Actually, You're Not Supposed To Bathe Your Baby As Soon As You Get Home From The Hospital

by Lindsay E. Mack

Giving your baby a bath for the first time is a big moment for most any new parent. But figuring out the specifics for babies and bath time can take a little effort. For instance, when should babies have their first bath? Are they kind that self-clean for a few days, or do you need to dunk them in the tub right away? In general, newborn babies may be a lot cleaner than you expect.

For the first few days, a quick wipe with a warm, dampened washcloth is all the bathing your baby needs, as noted in Baby Center. In fact, parents should generally wait about two weeks before giving a newborn baby a tub bath, or at least until the umbilical cord has fallen off, as further noted in Baby Center. And hospitals will be sure to tell you not to submerge submerge your baby's body in water until the umbilical cord has self-healed and fallen out on its own. Unlike older kids and adults, who spend all day getting sweaty and dirty and handling who knows what, newborn babies stay pretty clean. They don't need a lot of major washing right away.

In fact, some childcare experts are even delaying the newborn's first "bath" that is typically offered at the hospital. "Babies are not born dirty," said Michael Farmer, head of the Department of Family Practice and postpartum medical director at BC Women’s Hospital & Health Centre, in Today's Parent. "At BC Women’s, there is no urgent need to get the newborn baby bathed, and this can be delayed at the parents’ request." You can give it a few hours or even a whole day. If you want to wait, and give your baby a little more time to get used to life outside the womb first, then that's totally OK.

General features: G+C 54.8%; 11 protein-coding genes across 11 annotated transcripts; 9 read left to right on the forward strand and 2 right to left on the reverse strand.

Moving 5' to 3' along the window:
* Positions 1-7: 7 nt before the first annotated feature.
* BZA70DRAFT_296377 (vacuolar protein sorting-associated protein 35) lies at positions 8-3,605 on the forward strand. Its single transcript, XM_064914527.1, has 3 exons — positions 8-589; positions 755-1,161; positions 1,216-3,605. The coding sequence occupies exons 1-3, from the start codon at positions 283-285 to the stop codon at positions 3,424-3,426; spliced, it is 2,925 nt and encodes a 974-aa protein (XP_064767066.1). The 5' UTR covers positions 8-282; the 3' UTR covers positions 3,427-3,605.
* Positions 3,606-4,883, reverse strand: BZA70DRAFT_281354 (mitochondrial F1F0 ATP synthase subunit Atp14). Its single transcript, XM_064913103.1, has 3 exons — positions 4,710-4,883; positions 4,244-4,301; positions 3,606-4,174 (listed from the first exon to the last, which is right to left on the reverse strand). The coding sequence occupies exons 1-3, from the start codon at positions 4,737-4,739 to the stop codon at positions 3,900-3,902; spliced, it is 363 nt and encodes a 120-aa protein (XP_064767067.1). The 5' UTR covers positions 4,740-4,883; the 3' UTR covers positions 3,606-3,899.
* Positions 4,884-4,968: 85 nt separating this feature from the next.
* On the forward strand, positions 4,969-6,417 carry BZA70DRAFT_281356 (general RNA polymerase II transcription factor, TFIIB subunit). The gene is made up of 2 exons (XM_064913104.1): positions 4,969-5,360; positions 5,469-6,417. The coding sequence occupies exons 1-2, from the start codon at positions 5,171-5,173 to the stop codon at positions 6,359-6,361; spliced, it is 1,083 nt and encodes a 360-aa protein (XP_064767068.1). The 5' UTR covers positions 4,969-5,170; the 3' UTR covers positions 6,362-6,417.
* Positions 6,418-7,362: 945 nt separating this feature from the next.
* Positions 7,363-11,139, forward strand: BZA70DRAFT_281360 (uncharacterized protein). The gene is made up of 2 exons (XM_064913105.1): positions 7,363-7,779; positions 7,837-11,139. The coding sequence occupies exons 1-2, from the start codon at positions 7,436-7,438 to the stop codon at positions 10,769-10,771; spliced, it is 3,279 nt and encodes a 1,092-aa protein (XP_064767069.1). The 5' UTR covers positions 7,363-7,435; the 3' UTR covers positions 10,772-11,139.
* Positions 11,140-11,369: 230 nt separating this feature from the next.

Plus, those first baths don't have to be major undertakings or anything. A simple wipe-down sponge bath every few days is probably sufficient, because your newborn isn't out rolling around in the mud or anything. And even once your baby is ready for tub baths, they don't have to be a big production. You might not even need to use soap. "There’s no harm in using a natural, scent-free soap, but warm water and a cloth is plenty to get them clean,” said Justin Smith, a pediatrician at Cook Children’s Medical Center, in The Bump. Remember, because your newborn's diaper area is thoroughly cleaned at every changing, the most important parts are already covered, so to speak.

Plus, not all babies are thrilled about the initial transition to tub baths. If your month-old baby get super fussy whenever you try to give a tub bath, then it's totally fine to switch back to sponge baths for a few more days, as noted in WebMD. The whole bath thing is a learning process for both of you.

On the other hand, some babies absolutely love bath time from the get-go. In fact, baths can help babies feel safe and sleepy, as noted in What To Expect. For some kids, a warm bath is basically a one-way ticket to snoozeville. "Baths can help soothe babies who are fussy and be part of a healthy sleep regimen," said Sabrina Fernandez, MD, a pediatrician at UCSF Benioff Children’s Hospital San Francisco, in The Bump. If a nightly bath is what works for your little one, then that's perfectly fine as well.

As with so many things related to babies, the perfect timing for that first bath, as well as the frequency of following baths, depend on so many factors. Perhaps most important is the way your baby reacts to the whole bath process, and whether it's perceived as the best thing ever or something to avoid. But by paying attention to your baby's reactions, you'll know what's best.